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EMBO J. 1991 Sep;10(9):2577-82.

The doublesex proteins of Drosophila melanogaster bind directly to a sex-specific yolk protein gene enhancer.

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Department of Genetics, University of California, Davis 95616.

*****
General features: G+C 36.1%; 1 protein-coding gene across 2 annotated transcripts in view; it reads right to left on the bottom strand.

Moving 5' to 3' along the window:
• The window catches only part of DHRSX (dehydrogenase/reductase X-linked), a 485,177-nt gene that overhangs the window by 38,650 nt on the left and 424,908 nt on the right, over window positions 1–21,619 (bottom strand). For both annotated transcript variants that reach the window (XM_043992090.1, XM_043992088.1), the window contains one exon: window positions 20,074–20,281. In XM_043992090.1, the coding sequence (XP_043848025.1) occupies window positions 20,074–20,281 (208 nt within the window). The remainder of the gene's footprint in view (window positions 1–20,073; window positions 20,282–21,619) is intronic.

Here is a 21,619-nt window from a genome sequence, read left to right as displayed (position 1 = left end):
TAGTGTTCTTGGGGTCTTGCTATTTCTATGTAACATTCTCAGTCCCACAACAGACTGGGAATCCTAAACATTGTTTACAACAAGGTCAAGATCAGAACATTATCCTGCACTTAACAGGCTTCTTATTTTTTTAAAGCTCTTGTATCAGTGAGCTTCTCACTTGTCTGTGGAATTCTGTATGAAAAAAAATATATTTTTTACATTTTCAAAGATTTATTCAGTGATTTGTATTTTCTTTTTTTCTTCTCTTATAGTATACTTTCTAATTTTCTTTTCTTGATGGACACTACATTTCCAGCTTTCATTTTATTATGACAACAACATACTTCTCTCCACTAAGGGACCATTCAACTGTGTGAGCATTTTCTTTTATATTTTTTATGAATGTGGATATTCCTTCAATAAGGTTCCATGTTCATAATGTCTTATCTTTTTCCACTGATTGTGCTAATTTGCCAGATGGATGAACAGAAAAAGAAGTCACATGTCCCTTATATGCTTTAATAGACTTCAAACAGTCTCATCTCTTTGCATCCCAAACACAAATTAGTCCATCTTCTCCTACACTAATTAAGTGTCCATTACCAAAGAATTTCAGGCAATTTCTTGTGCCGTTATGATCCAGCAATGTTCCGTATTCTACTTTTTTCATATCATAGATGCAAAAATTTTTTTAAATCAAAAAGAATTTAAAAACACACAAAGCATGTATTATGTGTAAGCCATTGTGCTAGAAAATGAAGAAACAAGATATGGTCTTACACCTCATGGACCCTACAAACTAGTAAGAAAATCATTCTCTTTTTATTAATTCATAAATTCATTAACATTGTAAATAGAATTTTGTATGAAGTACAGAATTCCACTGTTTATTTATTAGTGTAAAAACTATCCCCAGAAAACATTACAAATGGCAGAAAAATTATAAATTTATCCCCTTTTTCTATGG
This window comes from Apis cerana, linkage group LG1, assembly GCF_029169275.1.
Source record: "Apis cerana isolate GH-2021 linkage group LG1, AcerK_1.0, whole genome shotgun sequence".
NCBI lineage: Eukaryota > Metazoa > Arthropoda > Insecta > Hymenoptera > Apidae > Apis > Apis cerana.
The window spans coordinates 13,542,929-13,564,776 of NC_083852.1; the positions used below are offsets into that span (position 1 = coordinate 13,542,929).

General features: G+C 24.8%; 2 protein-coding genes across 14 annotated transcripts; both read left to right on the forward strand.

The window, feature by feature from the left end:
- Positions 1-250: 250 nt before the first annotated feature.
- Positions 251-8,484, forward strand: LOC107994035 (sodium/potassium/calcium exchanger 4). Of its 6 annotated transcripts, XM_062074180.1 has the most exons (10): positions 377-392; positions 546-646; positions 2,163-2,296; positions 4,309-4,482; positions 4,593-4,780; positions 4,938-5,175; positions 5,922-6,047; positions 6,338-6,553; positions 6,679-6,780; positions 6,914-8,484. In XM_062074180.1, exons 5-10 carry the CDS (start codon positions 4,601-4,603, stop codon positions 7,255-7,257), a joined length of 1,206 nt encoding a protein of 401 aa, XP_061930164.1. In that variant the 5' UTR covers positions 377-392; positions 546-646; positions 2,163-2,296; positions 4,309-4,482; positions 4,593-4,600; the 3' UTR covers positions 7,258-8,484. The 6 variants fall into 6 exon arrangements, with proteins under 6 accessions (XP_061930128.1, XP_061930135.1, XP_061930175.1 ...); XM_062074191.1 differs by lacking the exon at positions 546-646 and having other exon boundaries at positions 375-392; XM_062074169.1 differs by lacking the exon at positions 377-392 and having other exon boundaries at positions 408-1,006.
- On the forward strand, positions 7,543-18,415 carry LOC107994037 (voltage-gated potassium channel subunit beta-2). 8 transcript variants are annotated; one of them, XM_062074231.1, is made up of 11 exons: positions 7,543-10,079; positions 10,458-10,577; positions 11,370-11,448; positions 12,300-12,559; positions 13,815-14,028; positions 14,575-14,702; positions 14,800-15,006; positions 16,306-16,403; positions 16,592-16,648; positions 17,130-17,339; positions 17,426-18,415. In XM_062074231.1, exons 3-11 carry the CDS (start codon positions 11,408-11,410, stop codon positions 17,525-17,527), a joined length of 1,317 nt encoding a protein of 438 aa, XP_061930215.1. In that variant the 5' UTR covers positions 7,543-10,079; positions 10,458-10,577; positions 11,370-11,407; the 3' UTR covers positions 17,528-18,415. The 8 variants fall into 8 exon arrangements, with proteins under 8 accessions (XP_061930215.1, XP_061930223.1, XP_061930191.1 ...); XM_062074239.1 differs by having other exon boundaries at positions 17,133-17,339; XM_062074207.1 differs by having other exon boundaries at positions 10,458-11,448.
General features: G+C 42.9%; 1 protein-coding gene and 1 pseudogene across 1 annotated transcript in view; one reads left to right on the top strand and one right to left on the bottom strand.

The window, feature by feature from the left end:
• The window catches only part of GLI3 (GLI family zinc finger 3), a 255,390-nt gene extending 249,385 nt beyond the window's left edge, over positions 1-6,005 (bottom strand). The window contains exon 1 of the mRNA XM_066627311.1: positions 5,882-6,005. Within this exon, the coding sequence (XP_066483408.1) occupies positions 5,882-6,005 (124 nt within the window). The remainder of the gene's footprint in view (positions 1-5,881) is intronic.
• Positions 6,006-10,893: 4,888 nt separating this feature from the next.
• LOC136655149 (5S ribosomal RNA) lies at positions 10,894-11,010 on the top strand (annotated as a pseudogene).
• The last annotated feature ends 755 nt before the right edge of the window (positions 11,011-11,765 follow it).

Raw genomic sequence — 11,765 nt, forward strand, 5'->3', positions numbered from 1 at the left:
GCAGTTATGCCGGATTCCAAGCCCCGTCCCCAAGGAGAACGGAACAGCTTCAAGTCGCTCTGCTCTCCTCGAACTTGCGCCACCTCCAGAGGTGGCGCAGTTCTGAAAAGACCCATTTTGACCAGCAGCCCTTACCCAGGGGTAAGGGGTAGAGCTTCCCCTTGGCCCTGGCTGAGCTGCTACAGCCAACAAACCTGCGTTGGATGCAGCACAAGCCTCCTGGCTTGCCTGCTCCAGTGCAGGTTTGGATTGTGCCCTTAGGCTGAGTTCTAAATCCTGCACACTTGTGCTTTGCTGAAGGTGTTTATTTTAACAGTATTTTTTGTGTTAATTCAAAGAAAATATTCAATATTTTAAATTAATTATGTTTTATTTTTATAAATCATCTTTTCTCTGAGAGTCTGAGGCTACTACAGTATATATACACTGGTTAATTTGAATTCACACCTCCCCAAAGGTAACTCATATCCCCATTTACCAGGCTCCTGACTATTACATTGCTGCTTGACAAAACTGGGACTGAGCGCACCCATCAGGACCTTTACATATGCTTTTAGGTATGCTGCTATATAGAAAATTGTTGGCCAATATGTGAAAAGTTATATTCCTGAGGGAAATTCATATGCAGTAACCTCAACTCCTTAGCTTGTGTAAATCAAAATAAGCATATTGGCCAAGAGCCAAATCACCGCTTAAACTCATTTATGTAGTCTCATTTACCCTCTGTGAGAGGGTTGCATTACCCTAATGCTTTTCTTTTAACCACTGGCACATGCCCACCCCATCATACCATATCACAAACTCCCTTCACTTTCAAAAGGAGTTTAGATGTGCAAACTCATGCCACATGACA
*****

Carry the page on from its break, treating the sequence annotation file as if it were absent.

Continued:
The doublesex (dsx) gene of Drosophila melanogaster encodes both male-specific and female-specific polypeptides, whose synthesis is regulated by alternative sex-specific splicing of the primary dsx transcript. The alternative splicing of the dsx mRNA is the last known step in a cascade of regulatory gene interactions that involves both transcriptional and post-transcriptional mechanisms. Genetic studies have shown that the products of the dsx locus are required for correct somatic sexual differentiation of both sexes, and have suggested that each dsx product functions by repressing expression of terminal differentiation genes specific to the opposite sex. However, these studies have not shown whether the dsx gene products function directly to regulate the expression of target genes, or indirectly through another regulatory gene. We report here that the male- and female-specific DSX proteins, expressed in E.coli, bind directly and specifically in vitro to three DNA sequences located in an enhancer region that regulates female-specific expression of two target genes, the yolk protein genes 1 and 2. This result suggests strongly that dsx is a final regulatory gene in the hierarchy of regulatory genes controlling somatic sexual differentiation.

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